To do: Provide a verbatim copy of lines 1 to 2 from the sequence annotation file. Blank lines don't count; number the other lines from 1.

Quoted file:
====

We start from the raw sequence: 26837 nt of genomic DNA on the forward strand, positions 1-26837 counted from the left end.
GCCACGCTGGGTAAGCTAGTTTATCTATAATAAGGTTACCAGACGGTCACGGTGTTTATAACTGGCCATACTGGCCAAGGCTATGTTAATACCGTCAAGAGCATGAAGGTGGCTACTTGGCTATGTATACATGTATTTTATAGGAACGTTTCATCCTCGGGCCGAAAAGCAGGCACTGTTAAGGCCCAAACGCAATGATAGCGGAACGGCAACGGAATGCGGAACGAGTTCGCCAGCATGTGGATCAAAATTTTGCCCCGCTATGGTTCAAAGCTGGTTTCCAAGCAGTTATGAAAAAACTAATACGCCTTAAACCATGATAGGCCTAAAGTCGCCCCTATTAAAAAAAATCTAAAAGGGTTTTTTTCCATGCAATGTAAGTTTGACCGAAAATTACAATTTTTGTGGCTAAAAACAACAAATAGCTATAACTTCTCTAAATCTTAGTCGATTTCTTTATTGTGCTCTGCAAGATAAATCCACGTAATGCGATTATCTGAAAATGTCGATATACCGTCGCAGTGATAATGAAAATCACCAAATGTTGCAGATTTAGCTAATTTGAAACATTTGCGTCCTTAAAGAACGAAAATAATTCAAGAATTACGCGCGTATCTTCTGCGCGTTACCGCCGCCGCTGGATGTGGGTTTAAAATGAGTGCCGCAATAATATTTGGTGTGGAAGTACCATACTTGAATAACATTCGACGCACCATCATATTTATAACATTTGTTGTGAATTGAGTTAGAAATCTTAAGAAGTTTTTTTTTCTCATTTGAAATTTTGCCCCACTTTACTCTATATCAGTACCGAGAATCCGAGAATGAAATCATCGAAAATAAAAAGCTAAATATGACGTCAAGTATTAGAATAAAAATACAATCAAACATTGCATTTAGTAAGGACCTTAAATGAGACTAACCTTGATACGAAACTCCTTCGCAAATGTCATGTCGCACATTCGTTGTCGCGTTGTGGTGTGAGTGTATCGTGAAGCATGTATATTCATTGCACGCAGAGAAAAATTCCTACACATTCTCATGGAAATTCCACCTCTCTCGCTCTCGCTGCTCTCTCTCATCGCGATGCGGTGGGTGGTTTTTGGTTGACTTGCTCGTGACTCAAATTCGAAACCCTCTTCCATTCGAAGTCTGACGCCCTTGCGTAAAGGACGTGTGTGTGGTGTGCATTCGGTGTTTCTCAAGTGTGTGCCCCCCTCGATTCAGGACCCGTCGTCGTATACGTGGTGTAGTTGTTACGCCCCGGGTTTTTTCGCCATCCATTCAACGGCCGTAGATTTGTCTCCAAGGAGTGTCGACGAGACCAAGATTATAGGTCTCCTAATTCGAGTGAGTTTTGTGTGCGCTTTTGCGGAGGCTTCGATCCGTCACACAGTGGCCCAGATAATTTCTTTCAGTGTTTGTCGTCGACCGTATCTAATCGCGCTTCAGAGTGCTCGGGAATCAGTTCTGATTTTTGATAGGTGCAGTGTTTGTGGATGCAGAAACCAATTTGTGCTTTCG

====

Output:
We start from the raw sequence: 26837 nt of genomic DNA on the forward strand, positions 1-26837 counted from the left end.
GCCACGCTGGGTAAGCTAGTTTATCTATAATAAGGTTACCAGACGGTCACGGTGTTTATAACTGGCCATACTGGCCAAGGCTATGTTAATACCGTCAAGAGCATGAAGGTGGCTACTTGGCTATGTATACATGTATTTTATAGGAACGTTTCATCCTCGGGCCGAAAAGCAGGCACTGTTAAGGCCCAAACGCAATGATAGCGGAACGGCAACGGAATGCGGAACGAGTTCGCCAGCATGTGGATCAAAATTTTGCCCCGCTATGGTTCAAAGCTGGTTTCCAAGCAGTTATGAAAAAACTAATACGCCTTAAACCATGATAGGCCTAAAGTCGCCCCTATTAAAAAAAATCTAAAAGGGTTTTTTTCCATGCAATGTAAGTTTGACCGAAAATTACAATTTTTGTGGCTAAAAACAACAAATAGCTATAACTTCTCTAAATCTTAGTCGATTTCTTTATTGTGCTCTGCAAGATAAATCCACGTAATGCGATTATCTGAAAATGTCGATATACCGTCGCAGTGATAATGAAAATCACCAAATGTTGCAGATTTAGCTAATTTGAAACATTTGCGTCCTTAAAGAACGAAAATAATTCAAGAATTACGCGCGTATCTTCTGCGCGTTACCGCCGCCGCTGGATGTGGGTTTAAAATGAGTGCCGCAATAATATTTGGTGTGGAAGTACCATACTTGAATAACATTCGACGCACCATCATATTTATAACATTTGTTGTGAATTGAGTTAGAAATCTTAAGAAGTTTTTTTTTCTCATTTGAAATTTTGCCCCACTTTACTCTATATCAGTACCGAGAATCCGAGAATGAAATCATCGAAAATAAAAAGCTAAATATGACGTCAAGTATTAGAATAAAAATACAATCAAACATTGCATTTAGTAAGGACCTTAAATGAGACTAACCTTGATACGAAACTCCTTCGCAAATGTCATGTCGCACATTCGTTGTCGCGTTGTGGTGTGAGTGTATCGTGAAGCATGTATATTCATTGCACGCAGAGAAAAATTCCTACACATTCTCATGGAAATTCCACCTCTCTCGCTCTCGCTGCTCTCTCTCATCGCGATGCGGTGGGTGGTTTTTGGTTGACTTGCTCGTGACTCAAATTCGAAACCCTCTTCCATTCGAAGTCTGACGCCCTTGCGTAAAGGACGTGTGTGTGGTGTGCATTCGGTGTTTCTCAAGTGTGTGCCCCCCTCGATTCAGGACCCGTCGTCGTATACGTGGTGTAGTTGTTACGCCCCGGGTTTTTTCGCCATCCATTCAACGGCCGTAGATTTGTCTCCAAGGAGTGTCGACGAGACCAAGATTATAGGTCTCCTAATTCGAGTGAGTTTTGTGTGCGCTTTTGCGGAGGCTTCGATCCGTCACACAGTGGCCCAGATAATTTCTTTCAGTGTTTGTCGTCGACCGTATCTAATCGCGCTTCAGAGTGCTCGGGAATCAGTTCTGATTTTTGATAGGTGCAGTGTTTGTGGATGCAGAAACCAATTTGTGCTTTCG